Missouri: Pasture-based Dairying Back in Fashion

US - Letting dairy cows graze in fields rather than feeding them in centralized facilities might seem old-fashioned, yet for a growing number Missouri farmers it makes good economic sense.
calendar icon 30 June 2009
clock icon 2 minute read

"Pasture-based dairying has gone mainstream," said Joe Horner, dairy economist with the University of Missouri Extension Commercial Agriculture Program.

Since 2004, producers have invested more than $100 million in capital into pasture-based dairies. During that time, the number of cows on Missouri pasture-based dairies has grown from about 5,000 to almost 20,000.

In the 1970s, dairies started to rely less on grazing and more on purchased feedstock, which was relatively cheap at the time. However, many of Missouri's family-run dairies saw their profit margins erode when feed prices shot up. Family farms couldn't compete against the huge dairies springing up in western states, where abundant, sparsely populated land and more lenient environmental regulations let producers take advantage of economies of scale unavailable to smaller dairies. Missouri's dairy herd fell from a peak of more than one million cows in the 1940s to about 110,000 cows today.

Why is pasture-based dairying bucking that trend? After all, you can get a lot more milk per cow at a conventional feedlot dairy, where producers can closely monitor cow growth and precisely manage the herd's diet.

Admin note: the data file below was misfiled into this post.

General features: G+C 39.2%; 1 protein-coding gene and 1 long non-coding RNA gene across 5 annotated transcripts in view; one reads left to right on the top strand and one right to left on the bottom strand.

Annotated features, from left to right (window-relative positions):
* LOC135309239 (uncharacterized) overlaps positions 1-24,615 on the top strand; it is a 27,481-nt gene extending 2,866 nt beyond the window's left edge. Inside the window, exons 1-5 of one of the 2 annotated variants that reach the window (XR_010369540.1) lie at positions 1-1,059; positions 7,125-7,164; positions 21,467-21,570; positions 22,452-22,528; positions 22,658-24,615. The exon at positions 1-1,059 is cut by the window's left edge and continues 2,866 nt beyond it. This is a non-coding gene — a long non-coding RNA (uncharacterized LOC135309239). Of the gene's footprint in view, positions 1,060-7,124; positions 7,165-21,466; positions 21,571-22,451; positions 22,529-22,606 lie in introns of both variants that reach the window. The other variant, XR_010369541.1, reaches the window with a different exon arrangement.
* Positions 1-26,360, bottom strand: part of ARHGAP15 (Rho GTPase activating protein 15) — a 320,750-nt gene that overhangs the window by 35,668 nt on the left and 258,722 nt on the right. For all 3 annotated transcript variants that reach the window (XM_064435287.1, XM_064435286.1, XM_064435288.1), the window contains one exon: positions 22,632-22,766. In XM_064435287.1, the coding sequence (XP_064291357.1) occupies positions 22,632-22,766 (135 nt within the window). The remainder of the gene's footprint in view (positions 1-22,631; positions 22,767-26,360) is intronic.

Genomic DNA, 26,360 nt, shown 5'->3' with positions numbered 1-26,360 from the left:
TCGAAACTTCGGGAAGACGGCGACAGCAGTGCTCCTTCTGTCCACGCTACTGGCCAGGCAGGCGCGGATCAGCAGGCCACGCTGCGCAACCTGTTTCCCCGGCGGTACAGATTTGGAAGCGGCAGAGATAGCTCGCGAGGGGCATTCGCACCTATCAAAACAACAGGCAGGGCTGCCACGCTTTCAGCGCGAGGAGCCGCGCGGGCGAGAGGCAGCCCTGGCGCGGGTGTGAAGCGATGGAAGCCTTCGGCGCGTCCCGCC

While pasture-based dairies, or grazing dairies, may not be able to compete on quantity, they can compete on cost. The feedstock, infrastructure and labor needs of conventional dairies make them expensive to run. Grazing dairies can operate profitably on a smaller scale because it's cheaper to feed cows with forage than with purchased feedstock.

"A conventional-type dairy delivers most of the feed to the cow. We're delivering the cow to the feed," said Eric Hoffman, who owns a 160-cow pasture-based dairy in Grundy County.

Dairy graziers rotate herds through intensively managed pastures. The cows distribute their manure across the land in the natural course of things. This puts nutrients back into the soil, reduces the human workload and avoids the environmental issues presented by large concentrations of animal waste. Horner said producers have seen fewer animal-health issues on grazing dairies, which is good for the animals and the producer's bottom line.

Startup costs are lower in pasture-based dairying, and it's easier to obtain financing for a new a grazing dairy than a conventional operation, which requires a big upfront investment in equipment and facilities-assets that, as Horner puts it, "rust, rot and depreciate."

For grazing dairies, the main investment is in land and cattle. "Most of your assets either reproduce or appreciate," Horner said. Lenders see that as a much better risk than specialized structures that may not have much resale value if the operation goes under.

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